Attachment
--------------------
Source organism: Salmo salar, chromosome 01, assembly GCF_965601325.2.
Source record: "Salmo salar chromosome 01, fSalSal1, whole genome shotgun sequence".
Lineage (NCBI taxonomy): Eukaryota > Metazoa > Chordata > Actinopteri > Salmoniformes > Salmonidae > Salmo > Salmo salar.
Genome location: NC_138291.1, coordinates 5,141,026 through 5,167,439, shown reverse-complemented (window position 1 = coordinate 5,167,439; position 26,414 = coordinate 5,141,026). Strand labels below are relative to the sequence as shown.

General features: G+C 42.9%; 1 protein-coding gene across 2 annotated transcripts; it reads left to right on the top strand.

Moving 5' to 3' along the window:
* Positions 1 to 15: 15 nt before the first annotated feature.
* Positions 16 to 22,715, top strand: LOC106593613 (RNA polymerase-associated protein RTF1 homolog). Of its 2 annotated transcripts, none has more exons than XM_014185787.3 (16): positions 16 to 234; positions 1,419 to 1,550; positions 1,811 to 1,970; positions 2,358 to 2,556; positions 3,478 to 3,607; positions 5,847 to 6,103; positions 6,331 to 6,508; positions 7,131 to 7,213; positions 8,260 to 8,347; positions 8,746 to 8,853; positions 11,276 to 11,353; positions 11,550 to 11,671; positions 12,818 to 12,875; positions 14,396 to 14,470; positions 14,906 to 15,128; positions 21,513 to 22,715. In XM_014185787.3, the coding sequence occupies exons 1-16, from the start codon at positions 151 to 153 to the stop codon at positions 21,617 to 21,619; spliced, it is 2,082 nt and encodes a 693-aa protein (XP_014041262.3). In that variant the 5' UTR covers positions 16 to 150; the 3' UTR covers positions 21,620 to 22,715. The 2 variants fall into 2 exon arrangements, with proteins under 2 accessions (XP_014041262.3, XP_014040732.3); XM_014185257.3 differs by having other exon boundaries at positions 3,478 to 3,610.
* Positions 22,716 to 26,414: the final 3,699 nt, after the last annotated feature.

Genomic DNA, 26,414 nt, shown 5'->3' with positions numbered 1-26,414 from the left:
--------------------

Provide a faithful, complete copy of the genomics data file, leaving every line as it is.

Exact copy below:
Source organism: Salmo salar, chromosome 01, assembly GCF_965601325.2.
Source record: "Salmo salar chromosome 01, fSalSal1, whole genome shotgun sequence".
Lineage (NCBI taxonomy): Eukaryota > Metazoa > Chordata > Actinopteri > Salmoniformes > Salmonidae > Salmo > Salmo salar.
Genome location: NC_138291.1, coordinates 5,141,026 through 5,167,439, shown reverse-complemented (window position 1 = coordinate 5,167,439; position 26,414 = coordinate 5,141,026). Strand labels below are relative to the sequence as shown.

General features: G+C 42.9%; 1 protein-coding gene across 2 annotated transcripts; it reads left to right on the top strand.

Moving 5' to 3' along the window:
* Positions 1 to 15: 15 nt before the first annotated feature.
* Positions 16 to 22,715, top strand: LOC106593613 (RNA polymerase-associated protein RTF1 homolog). Of its 2 annotated transcripts, none has more exons than XM_014185787.3 (16): positions 16 to 234; positions 1,419 to 1,550; positions 1,811 to 1,970; positions 2,358 to 2,556; positions 3,478 to 3,607; positions 5,847 to 6,103; positions 6,331 to 6,508; positions 7,131 to 7,213; positions 8,260 to 8,347; positions 8,746 to 8,853; positions 11,276 to 11,353; positions 11,550 to 11,671; positions 12,818 to 12,875; positions 14,396 to 14,470; positions 14,906 to 15,128; positions 21,513 to 22,715. In XM_014185787.3, the coding sequence occupies exons 1-16, from the start codon at positions 151 to 153 to the stop codon at positions 21,617 to 21,619; spliced, it is 2,082 nt and encodes a 693-aa protein (XP_014041262.3). In that variant the 5' UTR covers positions 16 to 150; the 3' UTR covers positions 21,620 to 22,715. The 2 variants fall into 2 exon arrangements, with proteins under 2 accessions (XP_014041262.3, XP_014040732.3); XM_014185257.3 differs by having other exon boundaries at positions 3,478 to 3,610.
* Positions 22,716 to 26,414: the final 3,699 nt, after the last annotated feature.

Genomic DNA, 26,414 nt, shown 5'->3' with positions numbered 1-26,414 from the left: